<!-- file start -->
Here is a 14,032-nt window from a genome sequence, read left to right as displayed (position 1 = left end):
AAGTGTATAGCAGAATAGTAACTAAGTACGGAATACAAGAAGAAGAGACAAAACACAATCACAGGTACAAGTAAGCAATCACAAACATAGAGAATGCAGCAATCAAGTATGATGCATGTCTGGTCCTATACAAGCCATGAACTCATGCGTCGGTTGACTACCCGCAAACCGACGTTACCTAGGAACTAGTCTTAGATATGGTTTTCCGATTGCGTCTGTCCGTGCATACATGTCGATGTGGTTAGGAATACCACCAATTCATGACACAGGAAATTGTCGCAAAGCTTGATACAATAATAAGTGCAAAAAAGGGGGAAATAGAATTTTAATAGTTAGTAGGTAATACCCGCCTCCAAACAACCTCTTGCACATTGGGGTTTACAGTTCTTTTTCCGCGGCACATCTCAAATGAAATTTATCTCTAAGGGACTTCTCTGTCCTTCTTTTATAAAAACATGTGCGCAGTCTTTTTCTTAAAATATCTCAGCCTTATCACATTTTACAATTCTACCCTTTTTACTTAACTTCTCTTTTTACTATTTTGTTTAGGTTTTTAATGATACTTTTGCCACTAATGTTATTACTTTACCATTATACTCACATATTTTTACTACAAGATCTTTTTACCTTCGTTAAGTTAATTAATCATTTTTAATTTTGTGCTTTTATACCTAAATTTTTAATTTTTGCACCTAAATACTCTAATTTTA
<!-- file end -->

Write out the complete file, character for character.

Here is a 14,032-nt window from a genome sequence, read left to right as displayed (position 1 = left end):
AAGTGTATAGCAGAATAGTAACTAAGTACGGAATACAAGAAGAAGAGACAAAACACAATCACAGGTACAAGTAAGCAATCACAAACATAGAGAATGCAGCAATCAAGTATGATGCATGTCTGGTCCTATACAAGCCATGAACTCATGCGTCGGTTGACTACCCGCAAACCGACGTTACCTAGGAACTAGTCTTAGATATGGTTTTCCGATTGCGTCTGTCCGTGCATACATGTCGATGTGGTTAGGAATACCACCAATTCATGACACAGGAAATTGTCGCAAAGCTTGATACAATAATAAGTGCAAAAAAGGGGGAAATAGAATTTTAATAGTTAGTAGGTAATACCCGCCTCCAAACAACCTCTTGCACATTGGGGTTTACAGTTCTTTTTCCGCGGCACATCTCAAATGAAATTTATCTCTAAGGGACTTCTCTGTCCTTCTTTTATAAAAACATGTGCGCAGTCTTTTTCTTAAAATATCTCAGCCTTATCACATTTTACAATTCTACCCTTTTTACTTAACTTCTCTTTTTACTATTTTGTTTAGGTTTTTAATGATACTTTTGCCACTAATGTTATTACTTTACCATTATACTCACATATTTTTACTACAAGATCTTTTTACCTTCGTTAAGTTAATTAATCATTTTTAATTTTGTGCTTTTATACCTAAATTTTTAATTTTTGCACCTAAATACTCTAATTTTA